• Problems in engine fuel supply system like: leaking injectors, cold fuel which leads to improper injection, engine fuel starvation, seized or defective fuel injection pump etc. As a remedy fuel temperature must be checked and monitored and power card must be taken in order to check the performance of engine cylinders.
  • In the worst case scenario scavenge or exhaust fire.

These are the most common causes, but sometimes there is some unexpected reason for turbocharger surging. Few years back I’ve been on a vessel with prolonged turbocharger surging issue. The support from the office was really disappointing as they kept told vessel to open and inspect the air coolers for cleanliness. However, after several inspecting and cleaning of air coolers (although Δp was in very good range compared with shop trial), we continued our own investigation by checking the scavenging flaps, water trap, ME exhaust valves, ME performance and compression pressures, exhaust gas economizer Δp, exhaust gas manifold for any obstructions and everything found in good order.
After presenting a full report to the office with our investigation and where we explained that something is wrong with the turbocharger (even though as per our records they have been overhauled by a third party company in close relations with superintendents) they decided to send a ME maker representative onboard as they didn’t trust our investigation. I don’t want to blame anyone but it seems that many of the superintendents are simply clerks with no deep engineering knowledge but good at office politics. However, the attending engineer have done the same investigation as we have and in their report specified that everything is in order with ME and the turbocharger have to be opened and inspected (imagine the reaction from the office😊). However, after long debates the office decided to sent someone else to investigate the turbochargers and we discovered that the nozzle ring’s fin blades were heavily worn (change in thickness and shape) and some of them with hard soot deposits. It seems that the nozzle rings were not replaced at last overhaul as we found few sheared bolts and most probably to remove it would have taken quite a lot of time and would have delayed the vessel. The wear and deposits on nozzle ring’s fins had a negative impact on turbocharger’s efficiency and functioning, as restricted the gas flow and changed the flow pattern, thus leading to turbocharger‘s continuous “barking” and surging.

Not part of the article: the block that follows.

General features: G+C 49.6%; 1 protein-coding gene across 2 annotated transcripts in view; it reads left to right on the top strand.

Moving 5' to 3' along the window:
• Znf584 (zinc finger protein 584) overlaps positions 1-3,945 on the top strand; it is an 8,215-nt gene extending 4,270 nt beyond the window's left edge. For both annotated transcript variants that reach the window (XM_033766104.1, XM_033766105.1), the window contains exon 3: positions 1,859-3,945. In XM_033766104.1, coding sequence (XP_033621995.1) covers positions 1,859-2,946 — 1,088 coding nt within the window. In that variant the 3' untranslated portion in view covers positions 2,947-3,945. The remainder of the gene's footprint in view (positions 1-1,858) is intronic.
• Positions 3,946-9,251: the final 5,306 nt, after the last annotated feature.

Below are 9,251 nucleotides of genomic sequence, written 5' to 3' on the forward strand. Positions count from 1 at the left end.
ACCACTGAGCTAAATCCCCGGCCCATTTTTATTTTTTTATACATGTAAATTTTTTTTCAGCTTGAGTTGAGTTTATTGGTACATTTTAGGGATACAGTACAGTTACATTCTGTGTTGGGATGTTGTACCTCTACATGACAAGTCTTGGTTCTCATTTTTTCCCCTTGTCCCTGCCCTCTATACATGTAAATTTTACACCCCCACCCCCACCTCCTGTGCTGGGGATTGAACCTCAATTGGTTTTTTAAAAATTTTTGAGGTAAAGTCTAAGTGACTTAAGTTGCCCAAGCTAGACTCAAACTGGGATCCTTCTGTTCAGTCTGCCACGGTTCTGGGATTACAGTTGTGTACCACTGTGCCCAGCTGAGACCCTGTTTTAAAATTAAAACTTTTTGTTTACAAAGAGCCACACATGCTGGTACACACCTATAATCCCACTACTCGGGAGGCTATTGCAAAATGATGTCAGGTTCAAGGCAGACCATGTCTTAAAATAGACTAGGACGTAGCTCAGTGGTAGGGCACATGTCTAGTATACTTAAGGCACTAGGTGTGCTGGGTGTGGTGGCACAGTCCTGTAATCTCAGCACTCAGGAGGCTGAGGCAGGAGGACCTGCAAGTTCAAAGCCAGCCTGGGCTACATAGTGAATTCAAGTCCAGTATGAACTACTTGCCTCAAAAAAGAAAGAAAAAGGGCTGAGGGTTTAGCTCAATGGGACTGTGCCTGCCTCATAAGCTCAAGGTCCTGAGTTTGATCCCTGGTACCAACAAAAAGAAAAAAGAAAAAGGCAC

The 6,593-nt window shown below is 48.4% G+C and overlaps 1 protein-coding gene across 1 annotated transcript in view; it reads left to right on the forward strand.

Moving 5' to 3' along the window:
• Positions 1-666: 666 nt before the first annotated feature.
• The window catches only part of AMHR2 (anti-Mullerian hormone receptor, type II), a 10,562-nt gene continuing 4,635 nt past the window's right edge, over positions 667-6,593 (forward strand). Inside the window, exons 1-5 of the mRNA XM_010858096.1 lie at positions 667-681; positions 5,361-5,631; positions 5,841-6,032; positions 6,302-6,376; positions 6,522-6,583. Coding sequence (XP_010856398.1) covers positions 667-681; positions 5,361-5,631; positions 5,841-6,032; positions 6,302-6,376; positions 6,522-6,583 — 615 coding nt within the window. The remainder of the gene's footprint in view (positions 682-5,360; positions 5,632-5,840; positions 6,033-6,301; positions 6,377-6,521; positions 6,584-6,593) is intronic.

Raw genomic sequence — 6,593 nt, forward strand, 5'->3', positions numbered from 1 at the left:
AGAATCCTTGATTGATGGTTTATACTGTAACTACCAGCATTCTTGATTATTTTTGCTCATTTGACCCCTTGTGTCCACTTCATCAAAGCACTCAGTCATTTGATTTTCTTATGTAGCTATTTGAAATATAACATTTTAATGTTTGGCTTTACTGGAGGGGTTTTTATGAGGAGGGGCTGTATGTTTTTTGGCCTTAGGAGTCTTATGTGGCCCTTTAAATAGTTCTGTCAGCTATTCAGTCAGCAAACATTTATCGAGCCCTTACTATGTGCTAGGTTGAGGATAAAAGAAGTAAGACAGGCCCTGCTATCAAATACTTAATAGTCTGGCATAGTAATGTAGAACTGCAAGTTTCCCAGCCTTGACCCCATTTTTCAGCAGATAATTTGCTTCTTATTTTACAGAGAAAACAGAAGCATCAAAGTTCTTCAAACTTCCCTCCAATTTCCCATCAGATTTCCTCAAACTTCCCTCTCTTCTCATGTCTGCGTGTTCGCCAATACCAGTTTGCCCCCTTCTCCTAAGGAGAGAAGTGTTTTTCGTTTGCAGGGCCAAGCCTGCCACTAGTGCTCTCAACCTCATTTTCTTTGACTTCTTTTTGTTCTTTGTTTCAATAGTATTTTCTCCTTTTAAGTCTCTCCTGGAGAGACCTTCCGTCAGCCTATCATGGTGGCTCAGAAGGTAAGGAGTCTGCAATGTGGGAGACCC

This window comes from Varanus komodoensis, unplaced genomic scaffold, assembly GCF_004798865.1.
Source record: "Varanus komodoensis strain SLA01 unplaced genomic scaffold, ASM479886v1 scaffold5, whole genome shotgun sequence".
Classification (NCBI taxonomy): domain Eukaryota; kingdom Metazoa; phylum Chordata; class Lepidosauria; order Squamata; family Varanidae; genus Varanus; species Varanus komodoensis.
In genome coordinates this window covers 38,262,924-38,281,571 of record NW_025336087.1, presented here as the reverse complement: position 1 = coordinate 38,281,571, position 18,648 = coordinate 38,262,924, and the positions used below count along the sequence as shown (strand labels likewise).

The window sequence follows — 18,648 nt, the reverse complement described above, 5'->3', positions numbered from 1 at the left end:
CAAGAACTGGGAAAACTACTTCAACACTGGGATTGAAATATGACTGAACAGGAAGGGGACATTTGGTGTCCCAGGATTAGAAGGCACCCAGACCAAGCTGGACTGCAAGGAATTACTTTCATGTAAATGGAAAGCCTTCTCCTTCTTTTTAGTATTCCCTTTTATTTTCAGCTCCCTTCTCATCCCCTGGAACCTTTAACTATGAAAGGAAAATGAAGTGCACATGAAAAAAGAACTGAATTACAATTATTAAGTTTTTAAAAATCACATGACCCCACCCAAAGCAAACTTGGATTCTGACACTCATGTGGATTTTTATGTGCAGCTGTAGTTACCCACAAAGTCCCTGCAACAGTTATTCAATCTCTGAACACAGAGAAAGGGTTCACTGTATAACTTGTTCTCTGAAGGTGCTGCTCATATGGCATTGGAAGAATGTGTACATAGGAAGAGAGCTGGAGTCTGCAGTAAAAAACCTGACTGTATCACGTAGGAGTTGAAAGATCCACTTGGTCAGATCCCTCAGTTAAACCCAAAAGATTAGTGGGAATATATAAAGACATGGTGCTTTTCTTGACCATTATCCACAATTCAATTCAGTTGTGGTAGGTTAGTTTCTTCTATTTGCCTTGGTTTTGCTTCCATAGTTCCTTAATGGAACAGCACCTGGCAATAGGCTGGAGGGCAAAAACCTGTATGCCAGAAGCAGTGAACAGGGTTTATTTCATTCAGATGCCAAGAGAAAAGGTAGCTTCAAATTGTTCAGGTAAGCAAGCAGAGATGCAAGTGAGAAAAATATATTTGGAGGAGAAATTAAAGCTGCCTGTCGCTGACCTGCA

As a conclusion, in order to prevent turbocharger’s surging you need to follow the specific plan maintenance, to keep your filters clean, regularly chemically clean the scavenge air coolers, check the engine performance, clean and/or water wash the economizer regularly and inspect main engine units, scavenging space and exhaust manifold regularly.

If you like my posts, please don’t forget to press Like and Share. You can also Subscribe to this blog and you will be informed every time when a new article is published. Thank you!